Friday, April 4, 2008 8:20 PM
  • User-16411453 posted

     It's not a complete fix, just the next step you needed to make it work. But you on the right track.

    Now you need to grab the property element for styles in your control property panel, and apply the actual style to it.

    You can manually apply the style = "MyStyle" to test first, and then apply the property value later after you confirm that it works. 

     

    Saturday, April 5, 2008 1:17 PM
  • User1872783393 posted

    Thank you again, but I am a little confused whit this answer. How do you think "to grab the property element for styles in your control property panel, and apply the actual style to it"? There are properties: CssClass, which is not the skin, SkinID which is not working and a bunch of style properties like BorderColor, BorderStyle, Font etc. What do you mean with "the property element for styles"?

    Nevertheless, I think this is not the point. I repeat: the skin is applied to the main composite control (its span tag is properly rendered), but the skin is not applied to the CHILD CONTROLS. I don't want to programmatically apply each skin attribute for each child control (this is not theming and skinning) and I even don't know how would it be possible (there is no way to grab the skin properties from the skin files anyhow).

    Sunday, April 6, 2008 4:55 AM
  • User-16411453 posted

    Your right , SkinID, my bad.

    If you go into designer view, and click on your control, you can access the properties of that control.   Just like a regular control such as textbox.

    In the list of properties, you'll see SkinID. Type in the name or ID of your SkinID and set the value.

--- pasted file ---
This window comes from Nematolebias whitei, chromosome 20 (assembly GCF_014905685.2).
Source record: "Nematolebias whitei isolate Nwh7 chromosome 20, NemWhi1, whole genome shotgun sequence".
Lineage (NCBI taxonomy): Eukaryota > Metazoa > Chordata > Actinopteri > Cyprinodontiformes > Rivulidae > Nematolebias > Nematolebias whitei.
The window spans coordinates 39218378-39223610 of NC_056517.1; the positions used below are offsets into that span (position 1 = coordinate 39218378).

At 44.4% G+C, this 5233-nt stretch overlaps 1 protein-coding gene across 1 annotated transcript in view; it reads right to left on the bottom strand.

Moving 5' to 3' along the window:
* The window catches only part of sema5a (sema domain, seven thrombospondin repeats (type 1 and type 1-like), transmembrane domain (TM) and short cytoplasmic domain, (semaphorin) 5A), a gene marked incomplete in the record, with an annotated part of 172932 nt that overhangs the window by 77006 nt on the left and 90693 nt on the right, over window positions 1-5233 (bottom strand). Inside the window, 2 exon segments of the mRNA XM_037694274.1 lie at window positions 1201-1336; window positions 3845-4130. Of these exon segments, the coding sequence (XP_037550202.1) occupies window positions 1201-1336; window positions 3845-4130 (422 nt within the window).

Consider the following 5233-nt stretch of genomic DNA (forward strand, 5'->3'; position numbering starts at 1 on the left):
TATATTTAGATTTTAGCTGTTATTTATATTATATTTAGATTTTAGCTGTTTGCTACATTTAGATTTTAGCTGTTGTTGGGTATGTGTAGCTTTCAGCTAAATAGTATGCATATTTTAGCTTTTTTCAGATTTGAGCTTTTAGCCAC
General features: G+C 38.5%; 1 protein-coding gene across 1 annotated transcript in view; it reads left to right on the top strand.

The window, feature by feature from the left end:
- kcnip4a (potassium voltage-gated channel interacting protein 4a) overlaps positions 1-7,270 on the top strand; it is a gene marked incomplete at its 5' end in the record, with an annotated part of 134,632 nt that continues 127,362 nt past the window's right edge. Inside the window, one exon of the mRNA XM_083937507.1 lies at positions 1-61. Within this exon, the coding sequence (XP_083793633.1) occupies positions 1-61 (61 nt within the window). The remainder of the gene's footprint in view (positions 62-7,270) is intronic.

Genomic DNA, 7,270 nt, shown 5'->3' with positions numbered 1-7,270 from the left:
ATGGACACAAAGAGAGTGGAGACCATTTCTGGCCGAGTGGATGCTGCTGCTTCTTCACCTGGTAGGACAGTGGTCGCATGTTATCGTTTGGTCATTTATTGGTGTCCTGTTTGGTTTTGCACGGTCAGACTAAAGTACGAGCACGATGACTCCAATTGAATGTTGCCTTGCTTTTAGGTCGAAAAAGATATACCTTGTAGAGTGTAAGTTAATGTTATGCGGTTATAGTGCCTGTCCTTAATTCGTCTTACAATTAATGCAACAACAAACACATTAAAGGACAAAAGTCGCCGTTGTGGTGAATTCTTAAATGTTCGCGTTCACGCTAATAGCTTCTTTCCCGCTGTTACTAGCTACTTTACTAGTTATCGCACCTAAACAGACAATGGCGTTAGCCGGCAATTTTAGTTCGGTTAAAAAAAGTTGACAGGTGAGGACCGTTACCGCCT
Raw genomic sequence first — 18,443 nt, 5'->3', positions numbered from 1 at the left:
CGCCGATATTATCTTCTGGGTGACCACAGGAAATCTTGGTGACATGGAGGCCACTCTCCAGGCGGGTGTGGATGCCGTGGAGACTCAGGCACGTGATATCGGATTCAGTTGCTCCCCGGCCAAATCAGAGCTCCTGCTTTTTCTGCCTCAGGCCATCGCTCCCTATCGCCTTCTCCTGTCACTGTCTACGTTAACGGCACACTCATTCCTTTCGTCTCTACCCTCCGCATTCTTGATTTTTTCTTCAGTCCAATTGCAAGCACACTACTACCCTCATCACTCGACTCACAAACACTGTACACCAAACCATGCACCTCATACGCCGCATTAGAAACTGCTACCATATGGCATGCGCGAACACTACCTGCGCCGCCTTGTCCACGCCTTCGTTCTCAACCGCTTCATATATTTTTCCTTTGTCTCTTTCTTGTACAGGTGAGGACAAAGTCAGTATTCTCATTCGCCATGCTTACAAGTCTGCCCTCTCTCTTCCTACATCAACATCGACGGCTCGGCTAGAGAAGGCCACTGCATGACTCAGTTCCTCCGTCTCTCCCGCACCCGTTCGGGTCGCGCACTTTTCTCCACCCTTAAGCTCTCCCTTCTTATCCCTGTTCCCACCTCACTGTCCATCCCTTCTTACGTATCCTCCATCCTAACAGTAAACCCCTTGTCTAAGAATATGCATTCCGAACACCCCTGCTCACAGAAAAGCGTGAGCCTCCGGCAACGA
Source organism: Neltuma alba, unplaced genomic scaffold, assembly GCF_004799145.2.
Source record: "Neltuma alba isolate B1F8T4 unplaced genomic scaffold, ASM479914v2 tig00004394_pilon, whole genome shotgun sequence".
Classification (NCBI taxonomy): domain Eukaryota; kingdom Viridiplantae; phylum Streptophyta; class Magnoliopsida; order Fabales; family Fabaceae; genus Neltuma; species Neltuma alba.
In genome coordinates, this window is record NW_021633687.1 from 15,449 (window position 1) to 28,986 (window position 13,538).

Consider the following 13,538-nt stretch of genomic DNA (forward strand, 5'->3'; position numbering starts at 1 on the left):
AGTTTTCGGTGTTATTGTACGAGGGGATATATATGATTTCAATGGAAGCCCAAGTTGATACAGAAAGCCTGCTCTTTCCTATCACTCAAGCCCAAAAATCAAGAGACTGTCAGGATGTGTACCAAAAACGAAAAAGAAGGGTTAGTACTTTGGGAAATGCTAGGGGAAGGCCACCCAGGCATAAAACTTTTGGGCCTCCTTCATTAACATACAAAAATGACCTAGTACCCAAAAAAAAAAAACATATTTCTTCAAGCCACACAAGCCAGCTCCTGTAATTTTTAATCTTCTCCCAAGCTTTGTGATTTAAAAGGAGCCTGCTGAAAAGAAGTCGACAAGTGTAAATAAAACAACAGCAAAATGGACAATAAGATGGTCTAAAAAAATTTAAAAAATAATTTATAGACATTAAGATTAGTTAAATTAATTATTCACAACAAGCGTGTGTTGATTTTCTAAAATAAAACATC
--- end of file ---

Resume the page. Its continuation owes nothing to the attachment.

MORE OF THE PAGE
In your Control code, you can grab the SkinID value.  In vb, It's [SkinID] with the square brackets. I don't know what it is in CSharp off the top of my head.

    myTextBox.SkinID = [SkinID] 'for VB

    myTextBox.CssStyle = [CssStyle]

    This is how you can grab predefined values from the property box, and use them in your control. 

    This is just help on the Control Side issue of your post. I'm not offering help on the skin side issue of your post. I don't do skins.

     I've messed around with skins, but ended up using themes.  The themes were merely CSS Style collections that could be changed on the fly through code.  The skins were system wide in which all Label, TextBox, Button, etc would acquire that look and feel. If I made cooler looking sites such as gaming sites, or music sites, I would use skins. I stopped using themes, because of the large amount of time it takes to create good looking themes.

     


     

     

    • Marked as answer by Anonymous Thursday, October 7, 2021 12:00 AM
    Sunday, April 6, 2008 2:12 PM
  • User373823370 posted

     Hi,

     I has the same problem as you and after I google for a while I found a solution. In design time "theme" doesn't work but "styleSheetTheme" works. You can edit following line in web.config to apply theme in design time.

    <pages pageBaseType="PageBase" styleSheetTheme="YourThemeName" />
    You can read more from http://blogs.msdn.com/markjo/archive/2006/09/22/766048.aspx
     or http://forums.asp.net/p/905541/1000300.aspx

     

    Sunday, May 3, 2009 10:19 AM